Uzbekistan Legalizes the Study of Political Science
The study of political science, once coined a Western pseudo-science and subsequently outlawed, has regained legality in Uzbekistan, Reuters reports. While the recent move is limited to one state-run university, it follows other efforts toward modernization and political liberalization amid a regime change.
In 2013, Uzbek universities stopped granting political science degrees, and the subject was banned from curriculum nationwide in 2015. The ban, decreed by then-President Islam Karimov, marked a significant turn in discourse surrounding Uzbek politics, according to the Guardian. Karimov, a Soviet-era authoritarian, had imprisoned political dissidents, rigged elections, and forced millions of civilians to pick cotton for the central government since the Soviet Union’s breakup. Thus, his decision to outlaw political science as a vocation came as no surprise to world leaders.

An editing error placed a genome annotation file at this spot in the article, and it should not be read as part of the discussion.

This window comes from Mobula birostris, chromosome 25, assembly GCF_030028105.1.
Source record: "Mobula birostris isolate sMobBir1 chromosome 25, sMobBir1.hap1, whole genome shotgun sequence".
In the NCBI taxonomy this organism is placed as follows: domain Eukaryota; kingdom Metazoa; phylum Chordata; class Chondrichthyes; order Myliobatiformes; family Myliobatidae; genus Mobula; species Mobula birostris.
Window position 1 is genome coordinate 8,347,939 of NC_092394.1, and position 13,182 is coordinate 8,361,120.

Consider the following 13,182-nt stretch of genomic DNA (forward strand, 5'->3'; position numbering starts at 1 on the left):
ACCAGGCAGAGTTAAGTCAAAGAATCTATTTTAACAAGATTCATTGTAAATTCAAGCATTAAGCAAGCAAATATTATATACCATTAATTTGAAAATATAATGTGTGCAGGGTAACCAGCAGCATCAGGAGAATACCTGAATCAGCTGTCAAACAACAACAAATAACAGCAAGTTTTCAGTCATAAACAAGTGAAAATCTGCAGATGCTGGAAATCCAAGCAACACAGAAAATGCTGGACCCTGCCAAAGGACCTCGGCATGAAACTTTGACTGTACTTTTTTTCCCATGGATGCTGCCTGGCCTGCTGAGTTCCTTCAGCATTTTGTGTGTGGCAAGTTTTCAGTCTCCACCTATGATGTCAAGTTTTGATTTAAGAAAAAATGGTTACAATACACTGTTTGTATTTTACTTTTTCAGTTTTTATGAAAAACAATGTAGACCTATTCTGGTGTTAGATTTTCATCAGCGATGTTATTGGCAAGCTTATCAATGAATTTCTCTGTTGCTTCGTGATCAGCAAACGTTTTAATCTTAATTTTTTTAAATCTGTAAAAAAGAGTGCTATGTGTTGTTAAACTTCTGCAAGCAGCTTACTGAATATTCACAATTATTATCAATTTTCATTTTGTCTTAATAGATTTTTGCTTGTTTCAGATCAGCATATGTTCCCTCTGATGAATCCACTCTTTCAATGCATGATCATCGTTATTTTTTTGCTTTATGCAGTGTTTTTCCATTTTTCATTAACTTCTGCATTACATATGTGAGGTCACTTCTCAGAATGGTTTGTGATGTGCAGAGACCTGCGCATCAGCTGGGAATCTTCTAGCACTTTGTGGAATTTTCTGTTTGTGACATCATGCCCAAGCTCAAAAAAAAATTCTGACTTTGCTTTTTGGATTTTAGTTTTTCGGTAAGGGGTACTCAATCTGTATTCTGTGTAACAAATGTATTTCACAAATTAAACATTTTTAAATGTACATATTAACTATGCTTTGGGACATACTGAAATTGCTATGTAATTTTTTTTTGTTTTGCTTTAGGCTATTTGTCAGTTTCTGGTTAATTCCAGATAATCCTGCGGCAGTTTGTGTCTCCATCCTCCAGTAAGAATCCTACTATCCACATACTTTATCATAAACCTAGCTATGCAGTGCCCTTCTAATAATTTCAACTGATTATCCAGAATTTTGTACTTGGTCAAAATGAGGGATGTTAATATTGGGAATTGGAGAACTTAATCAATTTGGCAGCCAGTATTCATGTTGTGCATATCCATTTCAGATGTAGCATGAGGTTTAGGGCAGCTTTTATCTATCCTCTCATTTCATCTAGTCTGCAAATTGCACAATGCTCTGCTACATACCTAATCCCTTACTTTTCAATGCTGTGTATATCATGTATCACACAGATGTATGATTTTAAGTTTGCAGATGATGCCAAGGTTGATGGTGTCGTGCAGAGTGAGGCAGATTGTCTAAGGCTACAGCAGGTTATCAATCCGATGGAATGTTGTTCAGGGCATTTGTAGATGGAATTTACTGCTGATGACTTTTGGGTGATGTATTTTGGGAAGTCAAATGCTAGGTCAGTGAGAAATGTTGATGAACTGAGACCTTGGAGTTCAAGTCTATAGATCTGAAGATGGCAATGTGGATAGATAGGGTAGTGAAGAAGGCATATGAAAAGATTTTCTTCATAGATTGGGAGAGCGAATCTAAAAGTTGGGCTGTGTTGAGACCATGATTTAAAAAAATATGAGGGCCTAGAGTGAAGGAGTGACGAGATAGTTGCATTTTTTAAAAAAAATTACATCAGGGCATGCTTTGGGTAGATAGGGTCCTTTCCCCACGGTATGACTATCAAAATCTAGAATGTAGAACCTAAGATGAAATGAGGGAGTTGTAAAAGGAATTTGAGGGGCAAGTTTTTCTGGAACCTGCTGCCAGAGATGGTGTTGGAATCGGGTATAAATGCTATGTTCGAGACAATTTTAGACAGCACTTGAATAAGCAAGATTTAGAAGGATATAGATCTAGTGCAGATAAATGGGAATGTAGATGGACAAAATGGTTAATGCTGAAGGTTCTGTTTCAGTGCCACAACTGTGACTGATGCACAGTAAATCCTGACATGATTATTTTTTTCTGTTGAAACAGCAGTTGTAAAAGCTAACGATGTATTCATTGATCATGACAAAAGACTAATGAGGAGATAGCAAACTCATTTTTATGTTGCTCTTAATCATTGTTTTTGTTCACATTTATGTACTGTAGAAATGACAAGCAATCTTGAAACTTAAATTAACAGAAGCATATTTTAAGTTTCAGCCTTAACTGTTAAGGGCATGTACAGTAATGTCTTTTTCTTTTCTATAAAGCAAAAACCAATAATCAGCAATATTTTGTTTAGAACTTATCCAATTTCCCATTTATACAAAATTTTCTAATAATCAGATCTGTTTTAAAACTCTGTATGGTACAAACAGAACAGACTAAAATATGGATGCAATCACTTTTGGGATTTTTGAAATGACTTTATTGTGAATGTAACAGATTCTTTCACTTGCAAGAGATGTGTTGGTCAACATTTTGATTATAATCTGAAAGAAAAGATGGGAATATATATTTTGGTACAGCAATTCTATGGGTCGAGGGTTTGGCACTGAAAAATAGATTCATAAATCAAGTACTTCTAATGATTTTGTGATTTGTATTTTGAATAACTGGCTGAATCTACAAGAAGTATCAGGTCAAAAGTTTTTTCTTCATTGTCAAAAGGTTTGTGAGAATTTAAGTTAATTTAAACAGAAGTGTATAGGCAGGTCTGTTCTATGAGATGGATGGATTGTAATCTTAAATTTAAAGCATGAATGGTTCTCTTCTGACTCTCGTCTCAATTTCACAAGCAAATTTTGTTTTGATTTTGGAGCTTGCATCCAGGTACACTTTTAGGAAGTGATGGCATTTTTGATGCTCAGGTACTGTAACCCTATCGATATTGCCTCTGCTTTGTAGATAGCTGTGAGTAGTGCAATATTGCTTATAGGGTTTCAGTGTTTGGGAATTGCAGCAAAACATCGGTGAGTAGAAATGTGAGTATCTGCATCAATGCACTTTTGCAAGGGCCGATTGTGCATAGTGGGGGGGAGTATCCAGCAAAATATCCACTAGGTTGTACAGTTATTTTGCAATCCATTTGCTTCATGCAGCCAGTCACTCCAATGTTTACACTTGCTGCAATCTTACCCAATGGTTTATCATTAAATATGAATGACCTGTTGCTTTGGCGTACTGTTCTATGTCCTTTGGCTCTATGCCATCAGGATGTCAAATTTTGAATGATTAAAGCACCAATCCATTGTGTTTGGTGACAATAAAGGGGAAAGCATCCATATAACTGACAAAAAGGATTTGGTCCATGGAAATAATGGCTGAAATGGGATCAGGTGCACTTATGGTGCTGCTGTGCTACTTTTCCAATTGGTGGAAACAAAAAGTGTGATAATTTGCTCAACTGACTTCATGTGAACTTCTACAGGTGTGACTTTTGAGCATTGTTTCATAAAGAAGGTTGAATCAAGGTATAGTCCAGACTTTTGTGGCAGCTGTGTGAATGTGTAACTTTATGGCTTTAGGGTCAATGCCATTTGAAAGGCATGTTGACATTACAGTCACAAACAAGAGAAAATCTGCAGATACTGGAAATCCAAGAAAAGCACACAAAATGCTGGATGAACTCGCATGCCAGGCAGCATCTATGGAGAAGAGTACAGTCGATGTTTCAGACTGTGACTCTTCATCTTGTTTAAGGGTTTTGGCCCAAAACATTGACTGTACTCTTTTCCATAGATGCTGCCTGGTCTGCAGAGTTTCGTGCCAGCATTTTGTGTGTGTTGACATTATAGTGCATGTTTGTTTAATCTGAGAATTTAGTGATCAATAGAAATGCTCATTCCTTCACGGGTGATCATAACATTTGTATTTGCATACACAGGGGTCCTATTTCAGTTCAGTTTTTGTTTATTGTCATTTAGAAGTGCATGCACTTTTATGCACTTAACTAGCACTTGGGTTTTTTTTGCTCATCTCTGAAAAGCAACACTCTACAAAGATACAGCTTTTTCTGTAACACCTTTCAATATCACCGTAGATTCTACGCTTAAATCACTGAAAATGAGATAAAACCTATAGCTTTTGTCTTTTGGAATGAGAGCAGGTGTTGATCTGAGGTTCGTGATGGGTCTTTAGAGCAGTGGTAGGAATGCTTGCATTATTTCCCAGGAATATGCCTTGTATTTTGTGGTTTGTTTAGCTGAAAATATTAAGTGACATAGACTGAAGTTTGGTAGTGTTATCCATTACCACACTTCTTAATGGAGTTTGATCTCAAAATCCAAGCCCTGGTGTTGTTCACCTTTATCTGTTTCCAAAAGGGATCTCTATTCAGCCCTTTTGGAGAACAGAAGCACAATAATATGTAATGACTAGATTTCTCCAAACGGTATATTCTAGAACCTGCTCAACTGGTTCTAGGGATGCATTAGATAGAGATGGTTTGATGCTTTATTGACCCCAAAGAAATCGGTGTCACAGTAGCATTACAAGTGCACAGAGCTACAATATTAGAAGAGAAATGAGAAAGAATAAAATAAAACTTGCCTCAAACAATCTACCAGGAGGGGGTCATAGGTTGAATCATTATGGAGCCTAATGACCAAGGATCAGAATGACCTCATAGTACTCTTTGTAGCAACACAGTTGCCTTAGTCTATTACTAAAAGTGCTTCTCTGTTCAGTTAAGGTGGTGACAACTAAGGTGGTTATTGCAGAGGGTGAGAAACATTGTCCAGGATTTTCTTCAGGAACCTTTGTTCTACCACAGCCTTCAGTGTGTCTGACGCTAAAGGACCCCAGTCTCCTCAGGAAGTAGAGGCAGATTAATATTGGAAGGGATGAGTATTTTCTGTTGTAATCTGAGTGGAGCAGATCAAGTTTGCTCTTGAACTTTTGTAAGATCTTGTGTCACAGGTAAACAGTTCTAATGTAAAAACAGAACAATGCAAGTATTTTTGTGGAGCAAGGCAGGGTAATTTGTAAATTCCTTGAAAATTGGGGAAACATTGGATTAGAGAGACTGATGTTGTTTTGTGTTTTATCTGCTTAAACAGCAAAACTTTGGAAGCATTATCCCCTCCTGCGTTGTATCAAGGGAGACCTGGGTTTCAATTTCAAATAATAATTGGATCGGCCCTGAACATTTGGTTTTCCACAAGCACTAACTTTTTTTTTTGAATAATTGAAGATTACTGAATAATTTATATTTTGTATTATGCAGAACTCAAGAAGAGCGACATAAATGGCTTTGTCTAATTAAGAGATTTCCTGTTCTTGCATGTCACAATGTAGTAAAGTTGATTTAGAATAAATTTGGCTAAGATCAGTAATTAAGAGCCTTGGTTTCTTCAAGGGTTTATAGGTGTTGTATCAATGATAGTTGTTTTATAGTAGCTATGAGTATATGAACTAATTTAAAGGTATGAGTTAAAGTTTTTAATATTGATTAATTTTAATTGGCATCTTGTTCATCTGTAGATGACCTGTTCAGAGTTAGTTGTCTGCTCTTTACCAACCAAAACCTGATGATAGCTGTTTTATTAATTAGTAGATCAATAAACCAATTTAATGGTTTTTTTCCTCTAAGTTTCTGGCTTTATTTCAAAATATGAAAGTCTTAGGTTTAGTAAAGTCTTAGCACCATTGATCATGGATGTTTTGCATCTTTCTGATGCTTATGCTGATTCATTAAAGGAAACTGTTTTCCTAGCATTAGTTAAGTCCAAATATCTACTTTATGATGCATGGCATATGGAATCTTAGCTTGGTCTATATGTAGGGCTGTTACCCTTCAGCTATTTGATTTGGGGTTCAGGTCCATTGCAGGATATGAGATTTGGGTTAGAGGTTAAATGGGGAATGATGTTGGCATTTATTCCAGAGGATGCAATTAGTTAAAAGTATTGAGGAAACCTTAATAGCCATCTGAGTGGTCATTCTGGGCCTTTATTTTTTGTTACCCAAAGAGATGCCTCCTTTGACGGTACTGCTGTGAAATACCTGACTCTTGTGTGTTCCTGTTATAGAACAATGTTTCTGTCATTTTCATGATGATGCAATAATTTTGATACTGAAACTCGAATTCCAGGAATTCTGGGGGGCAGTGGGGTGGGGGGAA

In a televised announcement, Uzbekistan’s current President Shavka Mirziyoyev instructed government officials to re-launch political science courses. He hopes that courses will provide “systemic research in the area of civil society emergence and development” and inform public policy, according to a report by MSN.
Since Karimov’s death in 2016, Mirziyoyev has enacted social reform, including striking bans on foreign currency and playing billiards. In May 2018, BBC contended that Uzbekistan had “yet to initiate any serious political liberalization,” but credited Mirziyoyev with progressive, anti-isolationist doctrines that have mitigated Uzbekistan’s economic woes. In the context of such slow-paced progress, the return of political science might indicate Mirziyoyev’s openness to more significant change.